Mak­ing the web a ‘bet­ter’ place

The Southern Berks News - - OPINION - Com­men­tary >> Gene Policin­ski Gene Policin­ski Colum­nist

We’d all like a “bet­ter” in­ter­net in terms of pri­vacy, po­lite­ness, taste and safety. And who would op­pose elim­i­nat­ing false or mislead­ing in­for­ma­tion from so­cial me­dia sites, or pre­vent­ing on­line bul­ly­ing and such? Last week, some of the world’s most sig­nif­i­cant, in­flu­en­tial and pow­er­ful fig­ures around such is­sues — in the words of The Wall Street Jour­nal, “the gi­ants of the web” — gath­ered at the 2018 Web Sum­mit in Lis­bon, Por­tu­gal and in Brus­sels at an in­ter­na­tional con­fer­ence on data pri­vacy and pol­icy.

At the Lis­bon meet­ing, an au­di­ence re­port­edly cheered for a pro­posed in­ter­na­tional in­sti­tute to pro­pose reg­u­la­tions world­wide on so­cial me­dia. Web in­ven­tor Tim Bern­ers-Lee called for pri­vate com­pa­nies, gov­ern­ments and in­ter­net users to unite around what he called a “con­tract for the Web,” a nine­point plan with goals to pro­tect per­sonal pri­vacy, cre­ate on­line meth­ods to coun­ter­act ha­rass­ment and hate speech and for uni­ver­sal ac­cess to the web.

In Brus­sels, Ap­ple CEO Tim Cook ad­vo­cated for the U.S. to adopt the Euro­pean Union’s strict data pri­vacy law, en­acted in May, al­low­ing con­sumers to re­view, edit and delete per­sonal in­for­ma­tion on the web. Cook warned that tech­no­log­i­cal ad­vances are lead­ing to a “data in­dus­trial com­plex” and that “our own in­for­ma­tion, from the ev­ery­day to the deeply per­sonal, is be­ing weaponized against us with mil­i­tary ef­fi­ciency.”

So much for the once-hoped for era of “peace, love and har­mony” that the World Wide Web was sup­posed to usher in on be­half of all hu­man­ity.

Still, we’ve been here be­fore — and need to keep in mind we’ve over­re­acted to the threats, real and imag­ined, posed by new tech­nol­ogy be­fore di­al­ing down reg­u­la­tions and codes to a rea­son­able com­pro­mise on free ex­pres­sion, pri­vacy and safety.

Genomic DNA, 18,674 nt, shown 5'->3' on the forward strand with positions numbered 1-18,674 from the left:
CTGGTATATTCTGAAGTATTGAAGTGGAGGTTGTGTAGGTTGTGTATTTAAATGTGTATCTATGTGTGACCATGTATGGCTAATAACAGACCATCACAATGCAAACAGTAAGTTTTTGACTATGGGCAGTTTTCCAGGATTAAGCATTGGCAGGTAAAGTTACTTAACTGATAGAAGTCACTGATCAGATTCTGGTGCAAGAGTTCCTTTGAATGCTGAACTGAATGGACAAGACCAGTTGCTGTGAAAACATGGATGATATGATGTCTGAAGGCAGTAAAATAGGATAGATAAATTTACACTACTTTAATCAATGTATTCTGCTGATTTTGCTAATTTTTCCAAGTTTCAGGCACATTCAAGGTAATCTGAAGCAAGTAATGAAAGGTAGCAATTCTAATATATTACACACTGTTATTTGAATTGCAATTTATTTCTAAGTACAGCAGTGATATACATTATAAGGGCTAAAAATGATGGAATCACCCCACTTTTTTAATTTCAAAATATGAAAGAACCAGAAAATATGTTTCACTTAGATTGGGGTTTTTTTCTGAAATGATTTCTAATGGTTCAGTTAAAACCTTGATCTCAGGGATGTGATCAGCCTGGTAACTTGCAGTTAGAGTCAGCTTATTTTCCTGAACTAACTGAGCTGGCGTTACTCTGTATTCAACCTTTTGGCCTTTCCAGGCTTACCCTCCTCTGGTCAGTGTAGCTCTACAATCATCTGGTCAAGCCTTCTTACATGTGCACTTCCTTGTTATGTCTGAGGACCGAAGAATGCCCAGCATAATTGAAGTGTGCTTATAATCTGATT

Early con­cerns about pri­vacy noted that the new-fan­gled tele­phone could ring into a home at any hour of the day, while proper guests of the day would knock on the door and an­nounce them­selves.

In movies, the “Hays Code” was adopted by Hol­ly­wood film­mak­ers in the early 1930s to head off moves to have Congress set strict stan­dards for what movies could show across a wide range of top­ics and is­sues — from com­ments about the law and drug use to sex and vi­o­lence. Like­wise in tele­vi­sion, the “Tele­vi­sion Code” was adopted by the Na­tional As­so­ci­a­tion of Broad­cast­ers un­der threat of a gov­ern­ment coun­cil to set rules.

From 1952 to 1983, the code ruled on ev­ery­thing from how ac­tors dressed to ref­er­ences to re­li­gion, sex, fam­ily life and more.

Fa­mously, the code re­sulted in mar­ried cou­ples shown on TV only us­ing dou­ble beds and in 1952, when the star of “I Love Lucy,” Lu­cille Ball, be­came preg­nant, that word was not per­mit­ted — the show was al­lowed to say only that she was “with child” or “ex­pect­ing.”

When the sound of a flush­ing toi­let was heard in 1971 in an episode of the ground­break­ing sit­com, “All in the Fam­ily,” it re­flected a grow­ing de­mand by the pub­lic for re­al­ism rather than the un­re­al­is­tic de­pic­tions of ev­ery­day life that the code had en­cour­aged.

Note that all of those over­re­ac­tive at­tempts to reg­u­late came early in the de­vel­op­ment of those medi­ums of ex­pres­sion.

The web is barely out of its teenage years, in ef­fect, and so­cial me­dia mega­liths such as Face­book and Twit­ter are even younger. The web’s rev­o­lu­tion­iz­ing im­pact ex­tends from newly ac­ces­si­ble pub­lic records to in­stant global com­mu­ni­ca­tion. And our re­liance on so­cial me­dia as a means of re­port­ing news, record­ing our lives and re­lay­ing our views is un­like any­thing seen in gen­er­a­tions, if any­thing be­fore.

But if his­tory is a guide — and it is — we need to tem­per calls to “pro­tect” our­selves from that which we do not like or find dan­ger­ous, lest we re­place such with cen­sored, san­i­tized and gov­ern­ment-reg­u­lated mes­sages or con­tent in­tended to pacify rather than pro­voke and in­form.

There may well be a need to rein in the wild web, to set pri­vacy bound­aries and fight real mis­use.

But we must be cer­tain that the con­trol over what we see, hear, say and ac­cess re­mains as close to our own fin­ger­tips as pos­si­ble — and not handed over to some “Na­tional Nanny” claim­ing to act on our be­half, lest we be con­fined to a fu­ture of shad­ows on the wall, dou­ble beds and a view of life where no one ever uses a toi­let.

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